Match lighting, shadows, perspective, scale, and framing in a composite.

Image showing a village collaged onto an open book book on a ledge overlooking a snowy landscape

Create anything you can imagine by combining photos, graphics, and text into a digital composite. Here are some pointers for choosing elements for a successful creative composite.

“Everything you can imagine is real.” – Pablo Picasso

Direction of light and shadow

Make sure the direction of light on individual elements of a composite matches up. An obvious disparity in light sources or shadows is a giveaway that an image has been pieced together.

Side by side images of a man by a tree with light direction indicated with icons and arrows

Quality of light

Choose images for a composite in which the quality of light is similar. Avoid combining elements photographed in different lighting conditions, like cool versus warm light or harsh versus soft light.

Two similar collages of a stack of books with a ladder, a woman, and a coffee cup illustrating matching light quality

Perspective and scale

Combine images that were photographed or created from the same point of view, so that their perspectives are the same. Use images that are similar in scale, so you don’t have to do lots of resizing in post-production.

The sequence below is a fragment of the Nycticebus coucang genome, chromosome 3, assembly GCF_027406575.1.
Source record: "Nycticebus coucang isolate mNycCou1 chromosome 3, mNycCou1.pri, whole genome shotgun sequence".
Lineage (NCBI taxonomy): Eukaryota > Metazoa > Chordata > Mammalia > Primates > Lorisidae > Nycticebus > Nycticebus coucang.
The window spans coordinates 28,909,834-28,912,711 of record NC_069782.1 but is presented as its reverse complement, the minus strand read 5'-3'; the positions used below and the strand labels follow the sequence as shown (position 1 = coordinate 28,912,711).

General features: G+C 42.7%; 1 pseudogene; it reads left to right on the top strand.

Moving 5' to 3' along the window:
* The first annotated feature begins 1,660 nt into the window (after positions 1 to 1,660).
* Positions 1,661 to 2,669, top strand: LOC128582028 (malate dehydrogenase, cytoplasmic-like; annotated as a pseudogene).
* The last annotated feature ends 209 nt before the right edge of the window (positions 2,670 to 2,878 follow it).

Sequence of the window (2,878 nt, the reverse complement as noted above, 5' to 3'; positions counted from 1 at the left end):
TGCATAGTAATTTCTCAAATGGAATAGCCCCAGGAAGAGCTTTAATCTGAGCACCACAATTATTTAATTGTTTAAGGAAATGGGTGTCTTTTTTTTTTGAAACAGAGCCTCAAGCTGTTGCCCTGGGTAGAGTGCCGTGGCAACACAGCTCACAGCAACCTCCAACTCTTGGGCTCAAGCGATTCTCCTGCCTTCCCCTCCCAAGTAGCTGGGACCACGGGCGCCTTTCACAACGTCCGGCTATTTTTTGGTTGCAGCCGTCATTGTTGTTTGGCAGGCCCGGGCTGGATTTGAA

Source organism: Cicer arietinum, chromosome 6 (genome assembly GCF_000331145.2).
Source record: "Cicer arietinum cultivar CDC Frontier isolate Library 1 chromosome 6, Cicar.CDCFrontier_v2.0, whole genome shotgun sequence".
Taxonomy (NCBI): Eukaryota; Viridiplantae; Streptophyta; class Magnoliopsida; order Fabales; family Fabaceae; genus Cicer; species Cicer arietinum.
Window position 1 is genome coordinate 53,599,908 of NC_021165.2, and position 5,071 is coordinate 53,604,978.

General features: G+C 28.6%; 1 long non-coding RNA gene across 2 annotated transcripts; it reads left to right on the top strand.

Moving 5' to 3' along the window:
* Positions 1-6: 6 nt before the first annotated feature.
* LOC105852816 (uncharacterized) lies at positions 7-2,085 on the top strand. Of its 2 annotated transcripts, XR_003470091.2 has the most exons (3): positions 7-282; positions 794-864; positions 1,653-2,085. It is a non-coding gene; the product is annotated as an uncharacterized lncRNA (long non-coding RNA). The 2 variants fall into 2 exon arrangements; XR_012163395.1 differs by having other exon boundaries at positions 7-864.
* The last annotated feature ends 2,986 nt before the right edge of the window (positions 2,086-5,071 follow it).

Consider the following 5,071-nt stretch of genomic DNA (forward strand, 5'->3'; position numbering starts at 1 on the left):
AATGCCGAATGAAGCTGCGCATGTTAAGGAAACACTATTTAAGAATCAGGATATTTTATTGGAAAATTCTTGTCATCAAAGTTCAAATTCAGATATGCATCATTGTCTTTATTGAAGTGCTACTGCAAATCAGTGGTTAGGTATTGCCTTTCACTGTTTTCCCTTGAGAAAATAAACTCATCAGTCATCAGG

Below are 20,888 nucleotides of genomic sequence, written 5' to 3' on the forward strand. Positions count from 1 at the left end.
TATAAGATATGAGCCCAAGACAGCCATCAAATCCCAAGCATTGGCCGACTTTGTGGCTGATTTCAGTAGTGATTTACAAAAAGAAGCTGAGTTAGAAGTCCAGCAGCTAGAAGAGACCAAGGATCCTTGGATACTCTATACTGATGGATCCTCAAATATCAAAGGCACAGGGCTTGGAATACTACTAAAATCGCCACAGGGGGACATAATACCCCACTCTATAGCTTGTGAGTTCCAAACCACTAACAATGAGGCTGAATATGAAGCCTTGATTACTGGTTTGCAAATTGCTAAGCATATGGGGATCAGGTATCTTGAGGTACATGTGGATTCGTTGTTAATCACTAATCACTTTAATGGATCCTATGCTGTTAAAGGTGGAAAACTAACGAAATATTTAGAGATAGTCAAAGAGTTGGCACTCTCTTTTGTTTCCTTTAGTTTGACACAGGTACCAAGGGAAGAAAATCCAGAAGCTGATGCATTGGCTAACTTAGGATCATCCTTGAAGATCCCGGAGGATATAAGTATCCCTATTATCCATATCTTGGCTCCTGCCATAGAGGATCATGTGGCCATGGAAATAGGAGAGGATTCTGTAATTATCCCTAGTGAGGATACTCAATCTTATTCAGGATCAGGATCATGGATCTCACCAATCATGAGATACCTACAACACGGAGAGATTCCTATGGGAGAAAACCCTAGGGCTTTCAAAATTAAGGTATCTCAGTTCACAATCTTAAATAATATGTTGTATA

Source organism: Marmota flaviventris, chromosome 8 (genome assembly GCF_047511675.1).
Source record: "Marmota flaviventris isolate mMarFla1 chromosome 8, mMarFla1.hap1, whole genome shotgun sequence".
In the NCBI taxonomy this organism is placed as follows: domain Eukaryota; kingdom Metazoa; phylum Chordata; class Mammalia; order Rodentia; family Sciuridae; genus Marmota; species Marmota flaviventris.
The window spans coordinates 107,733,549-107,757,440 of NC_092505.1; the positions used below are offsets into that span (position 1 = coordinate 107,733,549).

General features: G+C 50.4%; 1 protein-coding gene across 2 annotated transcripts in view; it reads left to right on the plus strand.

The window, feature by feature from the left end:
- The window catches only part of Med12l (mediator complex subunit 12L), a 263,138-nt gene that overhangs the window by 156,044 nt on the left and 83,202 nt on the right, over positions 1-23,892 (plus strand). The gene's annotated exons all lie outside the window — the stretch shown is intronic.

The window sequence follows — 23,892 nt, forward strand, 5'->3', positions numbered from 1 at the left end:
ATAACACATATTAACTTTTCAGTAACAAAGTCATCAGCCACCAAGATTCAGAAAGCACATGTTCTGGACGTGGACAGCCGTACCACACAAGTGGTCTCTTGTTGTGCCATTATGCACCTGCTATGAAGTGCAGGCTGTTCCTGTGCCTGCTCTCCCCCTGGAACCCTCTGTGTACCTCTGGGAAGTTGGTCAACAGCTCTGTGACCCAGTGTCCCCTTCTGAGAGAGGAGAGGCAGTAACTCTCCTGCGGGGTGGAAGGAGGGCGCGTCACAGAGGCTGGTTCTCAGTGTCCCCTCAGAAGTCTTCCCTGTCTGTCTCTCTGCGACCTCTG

Two similar collages of a person and a magical mushroom illustrating proper scale

Composition and framing

Composition is important to the success of a composite, as it is for any piece of art. Think about position and framing of the elements in your composite. Plan where to put each element so the viewer’s eye is drawn through the image to a focal point. Consider which elements will blend well with others. And if you’re planning to add text or graphics to the composite, leave sufficient copy space for those items. 

Image of a backpacker on a snowy mountainscape with the word "believe" over the photo

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